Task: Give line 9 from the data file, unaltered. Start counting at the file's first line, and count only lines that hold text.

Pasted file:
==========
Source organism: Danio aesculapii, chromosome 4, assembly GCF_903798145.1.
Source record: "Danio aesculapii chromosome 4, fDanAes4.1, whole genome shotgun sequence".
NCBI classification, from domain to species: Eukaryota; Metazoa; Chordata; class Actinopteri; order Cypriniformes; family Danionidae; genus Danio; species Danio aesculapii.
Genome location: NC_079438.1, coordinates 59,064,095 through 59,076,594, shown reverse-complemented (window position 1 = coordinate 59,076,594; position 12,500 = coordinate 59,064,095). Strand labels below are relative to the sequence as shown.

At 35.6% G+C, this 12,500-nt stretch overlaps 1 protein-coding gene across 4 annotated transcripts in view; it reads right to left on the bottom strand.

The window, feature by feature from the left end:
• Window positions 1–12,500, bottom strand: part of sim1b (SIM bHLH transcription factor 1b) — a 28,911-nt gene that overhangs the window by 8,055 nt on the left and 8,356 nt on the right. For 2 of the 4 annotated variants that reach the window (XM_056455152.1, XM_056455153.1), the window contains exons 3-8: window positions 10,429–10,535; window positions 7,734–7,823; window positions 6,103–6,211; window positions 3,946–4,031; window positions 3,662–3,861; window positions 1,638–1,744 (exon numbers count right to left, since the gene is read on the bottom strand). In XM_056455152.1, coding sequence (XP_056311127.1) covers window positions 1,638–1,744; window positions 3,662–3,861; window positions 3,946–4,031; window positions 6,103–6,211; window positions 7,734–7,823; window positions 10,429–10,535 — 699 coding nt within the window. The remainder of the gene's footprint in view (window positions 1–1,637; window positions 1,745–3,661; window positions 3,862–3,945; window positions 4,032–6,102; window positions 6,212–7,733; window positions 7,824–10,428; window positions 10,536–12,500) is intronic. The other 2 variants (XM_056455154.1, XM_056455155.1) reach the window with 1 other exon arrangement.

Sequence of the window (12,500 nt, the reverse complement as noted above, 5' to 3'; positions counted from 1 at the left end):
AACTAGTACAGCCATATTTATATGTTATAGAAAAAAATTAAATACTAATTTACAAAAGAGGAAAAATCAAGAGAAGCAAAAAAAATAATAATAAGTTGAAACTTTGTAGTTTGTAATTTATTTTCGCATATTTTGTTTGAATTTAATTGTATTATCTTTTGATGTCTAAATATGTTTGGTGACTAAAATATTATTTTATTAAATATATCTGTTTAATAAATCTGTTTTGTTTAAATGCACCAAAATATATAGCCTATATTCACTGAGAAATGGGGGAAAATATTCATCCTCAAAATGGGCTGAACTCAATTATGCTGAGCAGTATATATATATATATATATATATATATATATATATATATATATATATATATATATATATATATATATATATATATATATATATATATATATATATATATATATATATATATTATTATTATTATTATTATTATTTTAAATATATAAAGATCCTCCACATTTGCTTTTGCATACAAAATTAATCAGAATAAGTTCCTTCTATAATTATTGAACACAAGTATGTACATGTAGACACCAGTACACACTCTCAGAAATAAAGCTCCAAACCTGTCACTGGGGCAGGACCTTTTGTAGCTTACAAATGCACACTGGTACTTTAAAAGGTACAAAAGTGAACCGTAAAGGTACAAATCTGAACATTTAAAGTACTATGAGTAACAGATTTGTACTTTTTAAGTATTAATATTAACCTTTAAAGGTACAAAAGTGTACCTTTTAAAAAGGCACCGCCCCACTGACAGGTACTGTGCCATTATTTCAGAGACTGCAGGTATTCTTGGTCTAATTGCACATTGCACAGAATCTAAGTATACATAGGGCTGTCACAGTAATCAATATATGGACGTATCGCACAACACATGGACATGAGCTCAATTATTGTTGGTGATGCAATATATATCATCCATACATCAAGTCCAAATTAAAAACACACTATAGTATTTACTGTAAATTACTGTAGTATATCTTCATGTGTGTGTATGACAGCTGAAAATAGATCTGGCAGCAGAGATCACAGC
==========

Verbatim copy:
AACTAGTACAGCCATATTTATATGTTATAGAAAAAAATTAAATACTAATTTACAAAAGAGGAAAAATCAAGAGAAGCAAAAAAAATAATAATAAGTTGAAACTTTGTAGTTTGTAATTTATTTTCGCATATTTTGTTTGAATTTAATTGTATTATCTTTTGATGTCTAAATATGTTTGGTGACTAAAATATTATTTTATTAAATATATCTGTTTAATAAATCTGTTTTGTTTAAATGCACCAAAATATATAGCCTATATTCACTGAGAAATGGGGGAAAATATTCATCCTCAAAATGGGCTGAACTCAATTATGCTGAGCAGTATATATATATATATATATATATATATATATATATATATATATATATATATATATATATATATATATATATATATATATATATATATATATATATATATATATATATATATTATTATTATTATTATTATTATTTTAAATATATAAAGATCCTCCACATTTGCTTTTGCATACAAAATTAATCAGAATAAGTTCCTTCTATAATTATTGAACACAAGTATGTACATGTAGACACCAGTACACACTCTCAGAAATAAAGCTCCAAACCTGTCACTGGGGCAGGACCTTTTGTAGCTTACAAATGCACACTGGTACTTTAAAAGGTACAAAAGTGAACCGTAAAGGTACAAATCTGAACATTTAAAGTACTATGAGTAACAGATTTGTACTTTTTAAGTATTAATATTAACCTTTAAAGGTACAAAAGTGTACCTTTTAAAAAGGCACCGCCCCACTGACAGGTACTGTGCCATTATTTCAGAGACTGCAGGTATTCTTGGTCTAATTGCACATTGCACAGAATCTAAGTATACATAGGGCTGTCACAGTAATCAATATATGGACGTATCGCACAACACATGGACATGAGCTCAATTATTGTTGGTGATGCAATATATATCATCCATACATCAAGTCCAAATTAAAAACACACTATAGTATTTACTGTAAATTACTGTAGTATATCTTCATGTGTGTGTATGACAGCTGAAAATAGATCTGGCAGCAGAGATCACAGC